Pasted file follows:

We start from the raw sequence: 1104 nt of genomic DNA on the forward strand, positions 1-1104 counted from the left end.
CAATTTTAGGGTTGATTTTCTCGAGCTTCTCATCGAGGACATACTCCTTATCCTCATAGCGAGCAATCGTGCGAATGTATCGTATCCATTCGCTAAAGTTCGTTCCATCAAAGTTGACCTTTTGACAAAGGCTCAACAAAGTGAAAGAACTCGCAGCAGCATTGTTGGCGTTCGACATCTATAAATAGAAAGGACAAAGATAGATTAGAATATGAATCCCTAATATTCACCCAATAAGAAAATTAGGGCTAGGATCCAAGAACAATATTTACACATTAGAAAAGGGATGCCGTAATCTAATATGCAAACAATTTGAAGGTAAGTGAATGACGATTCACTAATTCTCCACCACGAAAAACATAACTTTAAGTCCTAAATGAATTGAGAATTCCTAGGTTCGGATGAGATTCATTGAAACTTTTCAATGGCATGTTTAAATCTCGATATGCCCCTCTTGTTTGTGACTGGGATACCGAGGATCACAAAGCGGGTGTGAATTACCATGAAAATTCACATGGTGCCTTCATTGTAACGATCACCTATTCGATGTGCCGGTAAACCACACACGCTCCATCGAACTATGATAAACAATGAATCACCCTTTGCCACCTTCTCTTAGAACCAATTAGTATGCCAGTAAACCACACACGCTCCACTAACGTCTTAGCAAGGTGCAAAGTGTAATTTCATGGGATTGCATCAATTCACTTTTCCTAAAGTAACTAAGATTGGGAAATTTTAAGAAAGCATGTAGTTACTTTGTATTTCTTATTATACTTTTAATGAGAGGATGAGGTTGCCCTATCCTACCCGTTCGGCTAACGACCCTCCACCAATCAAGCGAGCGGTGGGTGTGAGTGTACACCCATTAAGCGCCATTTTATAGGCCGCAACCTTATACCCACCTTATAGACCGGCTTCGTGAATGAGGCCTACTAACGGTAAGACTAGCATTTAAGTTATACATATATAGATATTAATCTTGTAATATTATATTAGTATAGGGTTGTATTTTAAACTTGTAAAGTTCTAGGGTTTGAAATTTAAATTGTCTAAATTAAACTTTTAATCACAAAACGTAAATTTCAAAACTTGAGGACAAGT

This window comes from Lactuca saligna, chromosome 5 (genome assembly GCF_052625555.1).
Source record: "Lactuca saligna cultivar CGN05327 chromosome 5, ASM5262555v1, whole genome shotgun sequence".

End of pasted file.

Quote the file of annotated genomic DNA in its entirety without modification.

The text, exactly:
We start from the raw sequence: 1104 nt of genomic DNA on the forward strand, positions 1-1104 counted from the left end.
CAATTTTAGGGTTGATTTTCTCGAGCTTCTCATCGAGGACATACTCCTTATCCTCATAGCGAGCAATCGTGCGAATGTATCGTATCCATTCGCTAAAGTTCGTTCCATCAAAGTTGACCTTTTGACAAAGGCTCAACAAAGTGAAAGAACTCGCAGCAGCATTGTTGGCGTTCGACATCTATAAATAGAAAGGACAAAGATAGATTAGAATATGAATCCCTAATATTCACCCAATAAGAAAATTAGGGCTAGGATCCAAGAACAATATTTACACATTAGAAAAGGGATGCCGTAATCTAATATGCAAACAATTTGAAGGTAAGTGAATGACGATTCACTAATTCTCCACCACGAAAAACATAACTTTAAGTCCTAAATGAATTGAGAATTCCTAGGTTCGGATGAGATTCATTGAAACTTTTCAATGGCATGTTTAAATCTCGATATGCCCCTCTTGTTTGTGACTGGGATACCGAGGATCACAAAGCGGGTGTGAATTACCATGAAAATTCACATGGTGCCTTCATTGTAACGATCACCTATTCGATGTGCCGGTAAACCACACACGCTCCATCGAACTATGATAAACAATGAATCACCCTTTGCCACCTTCTCTTAGAACCAATTAGTATGCCAGTAAACCACACACGCTCCACTAACGTCTTAGCAAGGTGCAAAGTGTAATTTCATGGGATTGCATCAATTCACTTTTCCTAAAGTAACTAAGATTGGGAAATTTTAAGAAAGCATGTAGTTACTTTGTATTTCTTATTATACTTTTAATGAGAGGATGAGGTTGCCCTATCCTACCCGTTCGGCTAACGACCCTCCACCAATCAAGCGAGCGGTGGGTGTGAGTGTACACCCATTAAGCGCCATTTTATAGGCCGCAACCTTATACCCACCTTATAGACCGGCTTCGTGAATGAGGCCTACTAACGGTAAGACTAGCATTTAAGTTATACATATATAGATATTAATCTTGTAATATTATATTAGTATAGGGTTGTATTTTAAACTTGTAAAGTTCTAGGGTTTGAAATTTAAATTGTCTAAATTAAACTTTTAATCACAAAACGTAAATTTCAAAACTTGAGGACAAGT

This window comes from Lactuca saligna, chromosome 5 (genome assembly GCF_052625555.1).
Source record: "Lactuca saligna cultivar CGN05327 chromosome 5, ASM5262555v1, whole genome shotgun sequence".